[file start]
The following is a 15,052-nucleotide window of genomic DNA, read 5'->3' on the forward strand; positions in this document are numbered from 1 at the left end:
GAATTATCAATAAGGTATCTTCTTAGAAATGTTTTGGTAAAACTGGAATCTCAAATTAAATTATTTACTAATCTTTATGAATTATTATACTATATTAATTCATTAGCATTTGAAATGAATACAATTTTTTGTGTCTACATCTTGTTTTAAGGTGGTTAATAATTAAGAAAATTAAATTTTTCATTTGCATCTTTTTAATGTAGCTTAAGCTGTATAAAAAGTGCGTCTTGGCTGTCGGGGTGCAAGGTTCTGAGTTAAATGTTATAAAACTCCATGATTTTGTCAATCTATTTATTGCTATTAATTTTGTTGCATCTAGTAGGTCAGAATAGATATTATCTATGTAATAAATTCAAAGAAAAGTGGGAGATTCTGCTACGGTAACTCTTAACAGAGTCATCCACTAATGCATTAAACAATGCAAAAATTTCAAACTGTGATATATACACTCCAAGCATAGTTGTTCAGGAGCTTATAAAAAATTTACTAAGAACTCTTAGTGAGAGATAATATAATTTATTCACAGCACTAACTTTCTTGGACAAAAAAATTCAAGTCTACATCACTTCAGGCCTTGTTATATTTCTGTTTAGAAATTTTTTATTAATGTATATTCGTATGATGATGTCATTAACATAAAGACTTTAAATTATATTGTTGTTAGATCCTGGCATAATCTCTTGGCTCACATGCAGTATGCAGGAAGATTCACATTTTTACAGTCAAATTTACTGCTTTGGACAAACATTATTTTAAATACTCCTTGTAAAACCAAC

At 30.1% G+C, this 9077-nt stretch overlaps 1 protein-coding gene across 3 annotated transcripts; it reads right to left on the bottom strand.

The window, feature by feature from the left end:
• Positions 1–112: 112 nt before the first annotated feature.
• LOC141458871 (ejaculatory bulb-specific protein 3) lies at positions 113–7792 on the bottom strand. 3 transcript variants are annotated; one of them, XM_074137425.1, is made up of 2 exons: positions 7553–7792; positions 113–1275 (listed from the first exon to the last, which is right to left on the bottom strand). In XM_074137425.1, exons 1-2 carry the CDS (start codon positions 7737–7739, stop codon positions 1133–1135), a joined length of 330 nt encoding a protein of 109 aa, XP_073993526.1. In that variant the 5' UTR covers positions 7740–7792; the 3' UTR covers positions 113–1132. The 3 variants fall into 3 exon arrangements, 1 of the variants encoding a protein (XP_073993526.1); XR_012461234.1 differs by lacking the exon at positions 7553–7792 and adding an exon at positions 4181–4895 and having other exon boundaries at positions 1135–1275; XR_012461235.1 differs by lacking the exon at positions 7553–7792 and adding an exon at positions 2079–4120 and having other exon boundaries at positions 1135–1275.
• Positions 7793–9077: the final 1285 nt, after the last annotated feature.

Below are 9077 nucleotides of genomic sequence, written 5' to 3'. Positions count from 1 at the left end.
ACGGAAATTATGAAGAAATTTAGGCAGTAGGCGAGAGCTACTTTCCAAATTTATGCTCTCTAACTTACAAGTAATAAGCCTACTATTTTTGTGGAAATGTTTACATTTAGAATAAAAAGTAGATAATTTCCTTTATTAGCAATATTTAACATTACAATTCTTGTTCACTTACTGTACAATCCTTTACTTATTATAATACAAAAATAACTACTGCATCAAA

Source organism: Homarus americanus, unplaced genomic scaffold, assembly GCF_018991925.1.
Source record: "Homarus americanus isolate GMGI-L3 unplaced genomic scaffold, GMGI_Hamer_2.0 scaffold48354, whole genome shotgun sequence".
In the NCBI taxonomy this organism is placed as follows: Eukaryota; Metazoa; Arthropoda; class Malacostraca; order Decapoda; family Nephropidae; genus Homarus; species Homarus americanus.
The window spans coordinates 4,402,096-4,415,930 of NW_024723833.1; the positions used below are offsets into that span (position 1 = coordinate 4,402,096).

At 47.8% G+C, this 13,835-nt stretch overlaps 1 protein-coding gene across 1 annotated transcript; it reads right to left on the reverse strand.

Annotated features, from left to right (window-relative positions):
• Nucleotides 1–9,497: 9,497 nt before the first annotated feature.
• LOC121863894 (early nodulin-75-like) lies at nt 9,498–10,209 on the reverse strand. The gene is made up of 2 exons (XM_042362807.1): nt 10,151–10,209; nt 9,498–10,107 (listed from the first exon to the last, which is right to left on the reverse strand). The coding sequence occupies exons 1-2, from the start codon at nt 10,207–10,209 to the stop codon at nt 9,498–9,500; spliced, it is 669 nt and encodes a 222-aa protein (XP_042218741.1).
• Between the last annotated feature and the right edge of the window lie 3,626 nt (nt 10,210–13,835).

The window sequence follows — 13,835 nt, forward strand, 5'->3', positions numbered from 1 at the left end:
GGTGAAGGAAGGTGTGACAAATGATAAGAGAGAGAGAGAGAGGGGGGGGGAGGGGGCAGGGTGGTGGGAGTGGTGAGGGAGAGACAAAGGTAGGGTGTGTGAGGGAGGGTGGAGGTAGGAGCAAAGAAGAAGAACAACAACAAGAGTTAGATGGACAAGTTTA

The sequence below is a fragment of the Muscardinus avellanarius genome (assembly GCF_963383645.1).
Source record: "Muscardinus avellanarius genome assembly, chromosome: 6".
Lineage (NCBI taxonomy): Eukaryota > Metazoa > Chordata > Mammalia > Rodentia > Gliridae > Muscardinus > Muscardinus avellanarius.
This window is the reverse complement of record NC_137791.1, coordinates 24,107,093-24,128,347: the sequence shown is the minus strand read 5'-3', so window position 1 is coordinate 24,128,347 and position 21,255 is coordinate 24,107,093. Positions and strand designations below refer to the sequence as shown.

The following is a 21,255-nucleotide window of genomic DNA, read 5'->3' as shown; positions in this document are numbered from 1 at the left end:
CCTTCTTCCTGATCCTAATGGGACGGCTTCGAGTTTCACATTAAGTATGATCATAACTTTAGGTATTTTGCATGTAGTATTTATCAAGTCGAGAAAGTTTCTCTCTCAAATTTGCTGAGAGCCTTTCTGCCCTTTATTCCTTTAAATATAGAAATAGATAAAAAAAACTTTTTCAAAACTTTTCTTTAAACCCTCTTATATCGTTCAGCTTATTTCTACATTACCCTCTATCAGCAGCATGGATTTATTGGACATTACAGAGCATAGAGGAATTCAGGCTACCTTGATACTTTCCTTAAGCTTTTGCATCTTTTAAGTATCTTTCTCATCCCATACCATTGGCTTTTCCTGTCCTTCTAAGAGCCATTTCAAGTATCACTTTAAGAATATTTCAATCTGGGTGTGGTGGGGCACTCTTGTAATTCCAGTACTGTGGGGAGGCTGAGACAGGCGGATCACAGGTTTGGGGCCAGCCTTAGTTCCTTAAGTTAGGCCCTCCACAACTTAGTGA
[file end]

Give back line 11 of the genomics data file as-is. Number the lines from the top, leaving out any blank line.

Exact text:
Source record: "Homarus americanus isolate GMGI-L3 unplaced genomic scaffold, GMGI_Hamer_2.0 scaffold48354, whole genome shotgun sequence".